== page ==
Hull’s most notable achievements for TheaterWorksUSA include initiating a subscription series in a prestigious off-Broadway theater; and developing a field trip program, initially at Town Hall, and then spreading across the country, reaching millions of kids every year. Hull was also President of the Producers League of Theatre for Young Audiences, President of Produc-ers Association of Children’s Theatre (PACT), and was awarded the Medal of Honor from the Actors’ Fund. TheaterWorksUSA’s honors include a Drama Desk Award, Lucille Lortel Award, the Jonathan Larson Performing Arts Foundation Award, the William M. Dawson Award for Programmatic Excellence given by the Association of Performing Arts Presenters, and the Medal of Honor from the Actors Fund of America. Charlie was also President of the Producers League of Theatre for Young Audiences and President of the Producers Association of Children’s Theatre (PACT). TheaterWorksUSA has a distinguished history of not only providing young audiences with their first taste of the performing arts, but also giving young actors, writers, directors, and designers an early opportunity to work in their field. After almost 40 years, Hull retired from the company in 2000; TheaterWorksUSA is currently under the direction of Barbara Pasternack (Artistic Director) and Michael Harrington (Managing Director). (For more information or to participate: www.twusa.org).


For 32 years, Robert Hurwitz was president of Nonesuch Records, arguably one of the  most diverse and influential record labels in the world. In 1984, when Bob took over Nonesuch, it was primarily a classical music label and home of the Explorer series. He proceeded to vastly expand the company’s catalogue by adding jazz, rock, folk, bluegrass, musical theater, and modern world music.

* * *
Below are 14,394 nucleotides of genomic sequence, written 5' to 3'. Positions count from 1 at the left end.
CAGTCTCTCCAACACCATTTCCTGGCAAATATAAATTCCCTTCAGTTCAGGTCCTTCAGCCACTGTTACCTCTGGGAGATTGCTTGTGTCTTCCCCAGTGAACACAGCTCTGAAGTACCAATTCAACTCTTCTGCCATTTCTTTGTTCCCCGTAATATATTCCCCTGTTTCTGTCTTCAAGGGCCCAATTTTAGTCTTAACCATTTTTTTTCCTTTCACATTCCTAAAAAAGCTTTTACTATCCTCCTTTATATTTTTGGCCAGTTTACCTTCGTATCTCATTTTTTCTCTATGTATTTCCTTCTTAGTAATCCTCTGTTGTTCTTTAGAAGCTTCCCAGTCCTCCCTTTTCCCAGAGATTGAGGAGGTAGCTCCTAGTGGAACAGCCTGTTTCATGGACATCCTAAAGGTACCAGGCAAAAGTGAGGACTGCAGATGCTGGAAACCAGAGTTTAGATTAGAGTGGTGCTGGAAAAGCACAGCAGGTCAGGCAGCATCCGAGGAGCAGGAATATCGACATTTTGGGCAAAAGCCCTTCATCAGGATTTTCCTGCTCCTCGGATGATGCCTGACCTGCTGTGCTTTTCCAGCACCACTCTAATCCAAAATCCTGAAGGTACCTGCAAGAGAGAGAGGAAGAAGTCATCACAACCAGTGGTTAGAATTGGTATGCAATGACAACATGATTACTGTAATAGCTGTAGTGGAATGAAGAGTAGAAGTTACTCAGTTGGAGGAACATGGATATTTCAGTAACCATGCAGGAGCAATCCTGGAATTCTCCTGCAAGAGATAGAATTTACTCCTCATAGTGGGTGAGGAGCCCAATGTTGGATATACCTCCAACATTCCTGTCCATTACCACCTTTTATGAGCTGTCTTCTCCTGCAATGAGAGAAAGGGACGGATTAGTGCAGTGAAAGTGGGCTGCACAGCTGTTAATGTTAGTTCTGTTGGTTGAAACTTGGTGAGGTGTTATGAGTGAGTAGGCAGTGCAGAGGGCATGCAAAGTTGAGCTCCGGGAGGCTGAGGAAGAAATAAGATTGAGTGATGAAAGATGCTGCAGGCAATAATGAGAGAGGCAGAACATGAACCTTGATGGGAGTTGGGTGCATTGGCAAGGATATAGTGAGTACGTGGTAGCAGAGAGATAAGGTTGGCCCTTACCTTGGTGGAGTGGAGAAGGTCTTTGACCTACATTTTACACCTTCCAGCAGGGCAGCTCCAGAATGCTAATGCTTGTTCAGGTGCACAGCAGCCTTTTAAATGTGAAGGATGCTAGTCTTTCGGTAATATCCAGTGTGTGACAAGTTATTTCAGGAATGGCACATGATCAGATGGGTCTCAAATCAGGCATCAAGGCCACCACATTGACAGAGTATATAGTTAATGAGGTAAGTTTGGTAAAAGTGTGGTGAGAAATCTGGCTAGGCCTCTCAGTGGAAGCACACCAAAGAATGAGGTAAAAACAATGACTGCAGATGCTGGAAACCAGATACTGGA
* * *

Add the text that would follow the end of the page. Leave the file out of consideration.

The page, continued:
Among the many composers, musicians, songwriters, and performers he has signed, produced or worked with are: John Adams, the Kronos Quartet, Steve Reich, Brad Mehldau, Chris Thile, Caetano Veloso, Dawn Upshaw, Lorraine Hunt Lieberson, Philip Glass, Randy Newman, The Magnetic Fields, Stephen Sondheim, Adam Guettel, Mandy Patinkin, Jeremy Denk, Richard Goode, Gidon Kremer, Audra McDonald, Björk, Laurie Anderson, David Byrne, Josh Redman, Pat Metheny, Natalie Merchant, k.d. lang, The Punch Brothers, Lake Street Dive, Bill Frisell, the Gipsy Kings and Astor Piazzolla. Bob supervised the ten-volume George Balanchine Library video release and produced the 1993 motion picture George Balanchine’s The Nutcracker. During his tenure, Nonesuch releases have won forty-two Grammy Awards. In addition to his work at Nonesuch, Bob served on the boards of the Paul Taylor Dance Foundation, the New Music Distribution Service, and the Charles Ives Foundation. He has been a speaker at symposiums for National Public Radio, the New York City Ballet, the New York Philharmonic, the Los Angeles Philharmonic, and Chamber Music America.  

Now, as Chairman Emeritus of Nonesuch Records, Bob remains closely involved with many of the artists he brought to the company, serving as an Executive Producer for a dozen projects a year.  

In addition, Bob is the Aaron Copland Chair at the New School College of Performing Arts, where he has taught for the past 12 years and for the last two years as a Visiting Assistant Professor at UCLA.